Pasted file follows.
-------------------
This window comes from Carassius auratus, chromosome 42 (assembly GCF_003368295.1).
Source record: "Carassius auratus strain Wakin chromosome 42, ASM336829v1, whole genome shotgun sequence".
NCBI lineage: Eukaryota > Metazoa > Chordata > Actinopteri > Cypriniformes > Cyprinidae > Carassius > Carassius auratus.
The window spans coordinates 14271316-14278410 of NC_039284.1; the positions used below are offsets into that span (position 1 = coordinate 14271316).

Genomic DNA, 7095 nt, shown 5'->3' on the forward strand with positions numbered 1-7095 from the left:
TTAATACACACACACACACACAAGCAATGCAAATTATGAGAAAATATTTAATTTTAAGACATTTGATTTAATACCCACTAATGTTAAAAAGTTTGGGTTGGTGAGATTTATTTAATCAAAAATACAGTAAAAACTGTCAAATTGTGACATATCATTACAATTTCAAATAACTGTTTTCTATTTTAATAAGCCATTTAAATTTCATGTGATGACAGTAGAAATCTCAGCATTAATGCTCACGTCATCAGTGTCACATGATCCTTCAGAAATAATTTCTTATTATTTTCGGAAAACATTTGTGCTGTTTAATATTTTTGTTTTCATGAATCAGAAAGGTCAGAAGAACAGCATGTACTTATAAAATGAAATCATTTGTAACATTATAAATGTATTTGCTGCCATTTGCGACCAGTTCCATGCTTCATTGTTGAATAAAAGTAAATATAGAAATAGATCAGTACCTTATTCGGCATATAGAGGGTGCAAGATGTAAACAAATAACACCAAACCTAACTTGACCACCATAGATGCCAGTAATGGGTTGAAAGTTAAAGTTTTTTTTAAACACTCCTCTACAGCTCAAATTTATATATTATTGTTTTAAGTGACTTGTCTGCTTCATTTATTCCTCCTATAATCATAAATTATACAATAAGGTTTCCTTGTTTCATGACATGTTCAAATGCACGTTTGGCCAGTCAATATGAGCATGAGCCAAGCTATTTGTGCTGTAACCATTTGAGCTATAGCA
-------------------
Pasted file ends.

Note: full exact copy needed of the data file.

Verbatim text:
This window comes from Carassius auratus, chromosome 42 (assembly GCF_003368295.1).
Source record: "Carassius auratus strain Wakin chromosome 42, ASM336829v1, whole genome shotgun sequence".
NCBI lineage: Eukaryota > Metazoa > Chordata > Actinopteri > Cypriniformes > Cyprinidae > Carassius > Carassius auratus.
The window spans coordinates 14271316-14278410 of NC_039284.1; the positions used below are offsets into that span (position 1 = coordinate 14271316).

Genomic DNA, 7095 nt, shown 5'->3' on the forward strand with positions numbered 1-7095 from the left:
TTAATACACACACACACACACAAGCAATGCAAATTATGAGAAAATATTTAATTTTAAGACATTTGATTTAATACCCACTAATGTTAAAAAGTTTGGGTTGGTGAGATTTATTTAATCAAAAATACAGTAAAAACTGTCAAATTGTGACATATCATTACAATTTCAAATAACTGTTTTCTATTTTAATAAGCCATTTAAATTTCATGTGATGACAGTAGAAATCTCAGCATTAATGCTCACGTCATCAGTGTCACATGATCCTTCAGAAATAATTTCTTATTATTTTCGGAAAACATTTGTGCTGTTTAATATTTTTGTTTTCATGAATCAGAAAGGTCAGAAGAACAGCATGTACTTATAAAATGAAATCATTTGTAACATTATAAATGTATTTGCTGCCATTTGCGACCAGTTCCATGCTTCATTGTTGAATAAAAGTAAATATAGAAATAGATCAGTACCTTATTCGGCATATAGAGGGTGCAAGATGTAAACAAATAACACCAAACCTAACTTGACCACCATAGATGCCAGTAATGGGTTGAAAGTTAAAGTTTTTTTTAAACACTCCTCTACAGCTCAAATTTATATATTATTGTTTTAAGTGACTTGTCTGCTTCATTTATTCCTCCTATAATCATAAATTATACAATAAGGTTTCCTTGTTTCATGACATGTTCAAATGCACGTTTGGCCAGTCAATATGAGCATGAGCCAAGCTATTTGTGCTGTAACCATTTGAGCTATAGCA